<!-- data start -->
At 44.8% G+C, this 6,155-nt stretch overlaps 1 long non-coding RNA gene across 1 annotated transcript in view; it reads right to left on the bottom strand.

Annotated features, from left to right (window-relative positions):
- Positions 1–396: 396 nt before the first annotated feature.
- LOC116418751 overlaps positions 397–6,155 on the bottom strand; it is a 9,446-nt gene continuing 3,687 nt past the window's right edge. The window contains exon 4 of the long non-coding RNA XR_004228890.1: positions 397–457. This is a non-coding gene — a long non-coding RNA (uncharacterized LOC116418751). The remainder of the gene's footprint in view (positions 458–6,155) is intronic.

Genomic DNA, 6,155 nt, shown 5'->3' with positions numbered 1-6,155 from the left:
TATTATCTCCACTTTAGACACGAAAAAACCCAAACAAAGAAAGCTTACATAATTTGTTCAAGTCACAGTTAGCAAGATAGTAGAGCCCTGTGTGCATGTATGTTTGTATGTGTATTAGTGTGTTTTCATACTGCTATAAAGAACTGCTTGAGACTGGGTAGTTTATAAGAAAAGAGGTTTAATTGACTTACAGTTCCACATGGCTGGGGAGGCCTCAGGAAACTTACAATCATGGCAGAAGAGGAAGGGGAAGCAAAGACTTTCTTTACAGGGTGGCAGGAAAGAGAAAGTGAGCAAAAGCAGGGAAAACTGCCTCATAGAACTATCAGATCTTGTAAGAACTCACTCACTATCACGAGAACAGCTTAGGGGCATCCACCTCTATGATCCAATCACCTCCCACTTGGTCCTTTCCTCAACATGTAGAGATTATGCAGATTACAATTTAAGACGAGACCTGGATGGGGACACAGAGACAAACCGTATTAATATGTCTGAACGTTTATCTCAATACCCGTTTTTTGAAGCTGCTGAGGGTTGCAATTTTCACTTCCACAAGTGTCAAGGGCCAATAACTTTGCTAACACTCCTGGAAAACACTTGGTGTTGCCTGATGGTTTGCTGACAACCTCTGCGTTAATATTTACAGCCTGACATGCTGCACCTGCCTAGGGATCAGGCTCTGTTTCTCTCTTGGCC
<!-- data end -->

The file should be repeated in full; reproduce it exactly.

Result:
At 44.8% G+C, this 6,155-nt stretch overlaps 1 long non-coding RNA gene across 1 annotated transcript in view; it reads right to left on the bottom strand.

Annotated features, from left to right (window-relative positions):
- Positions 1–396: 396 nt before the first annotated feature.
- LOC116418751 overlaps positions 397–6,155 on the bottom strand; it is a 9,446-nt gene continuing 3,687 nt past the window's right edge. The window contains exon 4 of the long non-coding RNA XR_004228890.1: positions 397–457. This is a non-coding gene — a long non-coding RNA (uncharacterized LOC116418751). The remainder of the gene's footprint in view (positions 458–6,155) is intronic.

Genomic DNA, 6,155 nt, shown 5'->3' with positions numbered 1-6,155 from the left:
TATTATCTCCACTTTAGACACGAAAAAACCCAAACAAAGAAAGCTTACATAATTTGTTCAAGTCACAGTTAGCAAGATAGTAGAGCCCTGTGTGCATGTATGTTTGTATGTGTATTAGTGTGTTTTCATACTGCTATAAAGAACTGCTTGAGACTGGGTAGTTTATAAGAAAAGAGGTTTAATTGACTTACAGTTCCACATGGCTGGGGAGGCCTCAGGAAACTTACAATCATGGCAGAAGAGGAAGGGGAAGCAAAGACTTTCTTTACAGGGTGGCAGGAAAGAGAAAGTGAGCAAAAGCAGGGAAAACTGCCTCATAGAACTATCAGATCTTGTAAGAACTCACTCACTATCACGAGAACAGCTTAGGGGCATCCACCTCTATGATCCAATCACCTCCCACTTGGTCCTTTCCTCAACATGTAGAGATTATGCAGATTACAATTTAAGACGAGACCTGGATGGGGACACAGAGACAAACCGTATTAATATGTCTGAACGTTTATCTCAATACCCGTTTTTTGAAGCTGCTGAGGGTTGCAATTTTCACTTCCACAAGTGTCAAGGGCCAATAACTTTGCTAACACTCCTGGAAAACACTTGGTGTTGCCTGATGGTTTGCTGACAACCTCTGCGTTAATATTTACAGCCTGACATGCTGCACCTGCCTAGGGATCAGGCTCTGTTTCTCTCTTGGCC